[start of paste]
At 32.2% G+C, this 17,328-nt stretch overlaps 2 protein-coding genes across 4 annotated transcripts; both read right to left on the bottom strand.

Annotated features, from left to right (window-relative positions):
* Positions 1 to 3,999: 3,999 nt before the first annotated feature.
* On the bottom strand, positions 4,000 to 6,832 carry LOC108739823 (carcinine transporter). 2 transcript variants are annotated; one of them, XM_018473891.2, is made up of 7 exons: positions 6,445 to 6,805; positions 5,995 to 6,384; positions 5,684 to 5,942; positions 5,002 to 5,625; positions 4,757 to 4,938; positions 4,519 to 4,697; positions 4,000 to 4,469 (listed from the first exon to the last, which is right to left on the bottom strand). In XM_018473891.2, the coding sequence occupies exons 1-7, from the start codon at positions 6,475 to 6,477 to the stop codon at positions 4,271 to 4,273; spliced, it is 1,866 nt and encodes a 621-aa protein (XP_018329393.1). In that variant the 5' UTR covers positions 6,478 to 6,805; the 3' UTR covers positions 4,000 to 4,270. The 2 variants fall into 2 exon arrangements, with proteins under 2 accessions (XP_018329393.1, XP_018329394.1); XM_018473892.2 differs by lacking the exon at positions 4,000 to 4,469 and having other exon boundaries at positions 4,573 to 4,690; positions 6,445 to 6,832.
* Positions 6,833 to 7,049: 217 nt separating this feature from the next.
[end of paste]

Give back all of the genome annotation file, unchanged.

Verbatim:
At 32.2% G+C, this 17,328-nt stretch overlaps 2 protein-coding genes across 4 annotated transcripts; both read right to left on the bottom strand.

Annotated features, from left to right (window-relative positions):
* Positions 1 to 3,999: 3,999 nt before the first annotated feature.
* On the bottom strand, positions 4,000 to 6,832 carry LOC108739823 (carcinine transporter). 2 transcript variants are annotated; one of them, XM_018473891.2, is made up of 7 exons: positions 6,445 to 6,805; positions 5,995 to 6,384; positions 5,684 to 5,942; positions 5,002 to 5,625; positions 4,757 to 4,938; positions 4,519 to 4,697; positions 4,000 to 4,469 (listed from the first exon to the last, which is right to left on the bottom strand). In XM_018473891.2, the coding sequence occupies exons 1-7, from the start codon at positions 6,475 to 6,477 to the stop codon at positions 4,271 to 4,273; spliced, it is 1,866 nt and encodes a 621-aa protein (XP_018329393.1). In that variant the 5' UTR covers positions 6,478 to 6,805; the 3' UTR covers positions 4,000 to 4,270. The 2 variants fall into 2 exon arrangements, with proteins under 2 accessions (XP_018329393.1, XP_018329394.1); XM_018473892.2 differs by lacking the exon at positions 4,000 to 4,469 and having other exon boundaries at positions 4,573 to 4,690; positions 6,445 to 6,832.
* Positions 6,833 to 7,049: 217 nt separating this feature from the next.